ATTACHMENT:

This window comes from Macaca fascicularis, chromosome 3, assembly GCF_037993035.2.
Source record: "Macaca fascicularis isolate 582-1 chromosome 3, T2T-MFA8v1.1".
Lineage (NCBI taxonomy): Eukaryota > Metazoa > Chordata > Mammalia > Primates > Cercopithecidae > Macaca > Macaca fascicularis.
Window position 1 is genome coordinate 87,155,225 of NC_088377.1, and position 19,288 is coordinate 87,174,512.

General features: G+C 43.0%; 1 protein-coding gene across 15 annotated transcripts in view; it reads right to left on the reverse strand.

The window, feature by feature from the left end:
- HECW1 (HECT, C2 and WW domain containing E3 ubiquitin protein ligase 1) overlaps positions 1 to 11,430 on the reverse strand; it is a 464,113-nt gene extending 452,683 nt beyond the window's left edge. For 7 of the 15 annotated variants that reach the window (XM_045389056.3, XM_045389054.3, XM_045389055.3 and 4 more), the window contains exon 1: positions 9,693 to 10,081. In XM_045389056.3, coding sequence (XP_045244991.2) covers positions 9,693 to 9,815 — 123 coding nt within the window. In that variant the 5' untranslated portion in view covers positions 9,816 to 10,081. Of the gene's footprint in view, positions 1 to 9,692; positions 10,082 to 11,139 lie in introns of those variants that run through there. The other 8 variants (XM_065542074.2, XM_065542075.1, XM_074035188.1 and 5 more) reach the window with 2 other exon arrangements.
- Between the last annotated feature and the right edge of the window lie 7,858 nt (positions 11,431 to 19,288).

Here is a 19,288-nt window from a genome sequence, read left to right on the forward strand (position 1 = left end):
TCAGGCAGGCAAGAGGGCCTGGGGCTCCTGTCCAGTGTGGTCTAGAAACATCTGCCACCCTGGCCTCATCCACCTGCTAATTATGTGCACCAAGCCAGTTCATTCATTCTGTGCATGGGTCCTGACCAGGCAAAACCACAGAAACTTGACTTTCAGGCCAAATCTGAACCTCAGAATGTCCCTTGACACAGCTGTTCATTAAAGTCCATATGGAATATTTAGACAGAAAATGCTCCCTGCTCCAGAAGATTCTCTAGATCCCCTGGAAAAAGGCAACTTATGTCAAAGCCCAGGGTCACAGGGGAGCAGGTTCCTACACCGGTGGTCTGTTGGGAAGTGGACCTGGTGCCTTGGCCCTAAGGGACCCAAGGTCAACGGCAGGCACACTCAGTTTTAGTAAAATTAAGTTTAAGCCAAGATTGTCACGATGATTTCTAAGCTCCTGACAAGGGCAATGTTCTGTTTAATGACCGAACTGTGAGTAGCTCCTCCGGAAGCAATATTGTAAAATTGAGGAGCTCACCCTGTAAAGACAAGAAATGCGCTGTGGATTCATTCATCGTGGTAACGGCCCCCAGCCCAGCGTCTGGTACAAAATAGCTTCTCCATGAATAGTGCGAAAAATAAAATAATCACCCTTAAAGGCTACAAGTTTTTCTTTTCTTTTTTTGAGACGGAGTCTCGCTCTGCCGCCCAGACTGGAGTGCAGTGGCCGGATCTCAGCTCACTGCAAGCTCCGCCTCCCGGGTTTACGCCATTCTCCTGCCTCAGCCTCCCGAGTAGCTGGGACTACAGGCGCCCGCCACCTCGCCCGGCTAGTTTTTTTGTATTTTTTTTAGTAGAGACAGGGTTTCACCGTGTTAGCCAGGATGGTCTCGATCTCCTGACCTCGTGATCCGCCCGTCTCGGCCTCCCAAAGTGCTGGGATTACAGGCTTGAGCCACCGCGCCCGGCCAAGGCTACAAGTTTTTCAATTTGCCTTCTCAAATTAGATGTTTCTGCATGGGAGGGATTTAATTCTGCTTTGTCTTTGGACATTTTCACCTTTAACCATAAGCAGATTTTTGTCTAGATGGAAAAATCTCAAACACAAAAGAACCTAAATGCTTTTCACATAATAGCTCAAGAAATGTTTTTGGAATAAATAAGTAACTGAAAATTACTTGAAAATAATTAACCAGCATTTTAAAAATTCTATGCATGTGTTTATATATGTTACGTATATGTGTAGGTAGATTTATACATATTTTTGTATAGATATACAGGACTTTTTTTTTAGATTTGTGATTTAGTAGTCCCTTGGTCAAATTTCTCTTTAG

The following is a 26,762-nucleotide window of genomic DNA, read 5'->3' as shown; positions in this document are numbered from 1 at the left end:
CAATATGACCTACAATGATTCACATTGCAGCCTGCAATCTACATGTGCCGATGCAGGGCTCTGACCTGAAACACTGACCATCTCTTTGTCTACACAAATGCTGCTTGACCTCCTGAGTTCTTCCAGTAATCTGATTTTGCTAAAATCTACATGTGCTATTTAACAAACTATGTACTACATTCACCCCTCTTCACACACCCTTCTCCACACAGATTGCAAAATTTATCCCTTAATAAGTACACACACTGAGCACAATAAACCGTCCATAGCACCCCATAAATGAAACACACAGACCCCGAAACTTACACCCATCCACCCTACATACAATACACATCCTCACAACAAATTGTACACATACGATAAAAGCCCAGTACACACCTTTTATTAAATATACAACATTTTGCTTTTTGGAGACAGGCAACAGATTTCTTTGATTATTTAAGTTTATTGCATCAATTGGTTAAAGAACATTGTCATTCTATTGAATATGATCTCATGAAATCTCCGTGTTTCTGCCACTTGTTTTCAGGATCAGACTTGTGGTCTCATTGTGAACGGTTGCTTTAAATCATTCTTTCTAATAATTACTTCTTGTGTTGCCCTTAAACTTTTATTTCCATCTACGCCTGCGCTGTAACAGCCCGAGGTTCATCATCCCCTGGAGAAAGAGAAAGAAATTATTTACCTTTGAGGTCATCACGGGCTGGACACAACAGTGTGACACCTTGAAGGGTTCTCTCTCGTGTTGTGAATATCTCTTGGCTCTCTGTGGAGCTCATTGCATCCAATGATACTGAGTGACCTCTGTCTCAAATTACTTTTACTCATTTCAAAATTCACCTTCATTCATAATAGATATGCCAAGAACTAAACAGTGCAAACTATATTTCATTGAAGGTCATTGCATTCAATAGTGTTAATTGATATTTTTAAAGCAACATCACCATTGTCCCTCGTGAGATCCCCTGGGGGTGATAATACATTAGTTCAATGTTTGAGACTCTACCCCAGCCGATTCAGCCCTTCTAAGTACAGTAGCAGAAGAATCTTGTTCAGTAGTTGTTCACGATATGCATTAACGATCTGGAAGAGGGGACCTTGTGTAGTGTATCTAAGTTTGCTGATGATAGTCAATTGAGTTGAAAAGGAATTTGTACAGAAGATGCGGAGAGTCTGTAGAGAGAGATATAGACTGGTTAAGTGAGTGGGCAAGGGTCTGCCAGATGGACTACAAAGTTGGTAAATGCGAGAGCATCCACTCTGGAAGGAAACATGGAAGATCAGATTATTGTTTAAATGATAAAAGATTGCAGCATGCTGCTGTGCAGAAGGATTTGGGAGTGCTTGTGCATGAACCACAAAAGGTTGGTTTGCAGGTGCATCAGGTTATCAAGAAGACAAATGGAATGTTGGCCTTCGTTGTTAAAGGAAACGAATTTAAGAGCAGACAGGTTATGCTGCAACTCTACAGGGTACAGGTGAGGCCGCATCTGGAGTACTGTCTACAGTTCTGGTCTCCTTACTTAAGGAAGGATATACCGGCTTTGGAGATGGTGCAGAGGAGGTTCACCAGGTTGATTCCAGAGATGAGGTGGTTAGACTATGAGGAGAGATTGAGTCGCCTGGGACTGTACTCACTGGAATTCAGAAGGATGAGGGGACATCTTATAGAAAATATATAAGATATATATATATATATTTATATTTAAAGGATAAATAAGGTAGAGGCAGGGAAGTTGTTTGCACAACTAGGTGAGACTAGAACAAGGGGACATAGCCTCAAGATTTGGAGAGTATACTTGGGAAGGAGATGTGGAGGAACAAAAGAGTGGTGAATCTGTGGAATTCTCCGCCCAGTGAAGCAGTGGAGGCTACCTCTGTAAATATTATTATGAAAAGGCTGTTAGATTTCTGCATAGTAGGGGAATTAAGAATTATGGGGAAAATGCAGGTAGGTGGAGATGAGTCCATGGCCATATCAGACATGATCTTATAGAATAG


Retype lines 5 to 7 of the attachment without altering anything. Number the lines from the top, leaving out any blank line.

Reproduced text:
General features: G+C 43.0%; 1 protein-coding gene across 15 annotated transcripts in view; it reads right to left on the reverse strand.

The window, feature by feature from the left end:
- HECW1 (HECT, C2 and WW domain containing E3 ubiquitin protein ligase 1) overlaps positions 1 to 11,430 on the reverse strand; it is a 464,113-nt gene extending 452,683 nt beyond the window's left edge. For 7 of the 15 annotated variants that reach the window (XM_045389056.3, XM_045389054.3, XM_045389055.3 and 4 more), the window contains exon 1: positions 9,693 to 10,081. In XM_045389056.3, coding sequence (XP_045244991.2) covers positions 9,693 to 9,815 — 123 coding nt within the window. In that variant the 5' untranslated portion in view covers positions 9,816 to 10,081. Of the gene's footprint in view, positions 1 to 9,692; positions 10,082 to 11,139 lie in introns of those variants that run through there. The other 8 variants (XM_065542074.2, XM_065542075.1, XM_074035188.1 and 5 more) reach the window with 2 other exon arrangements.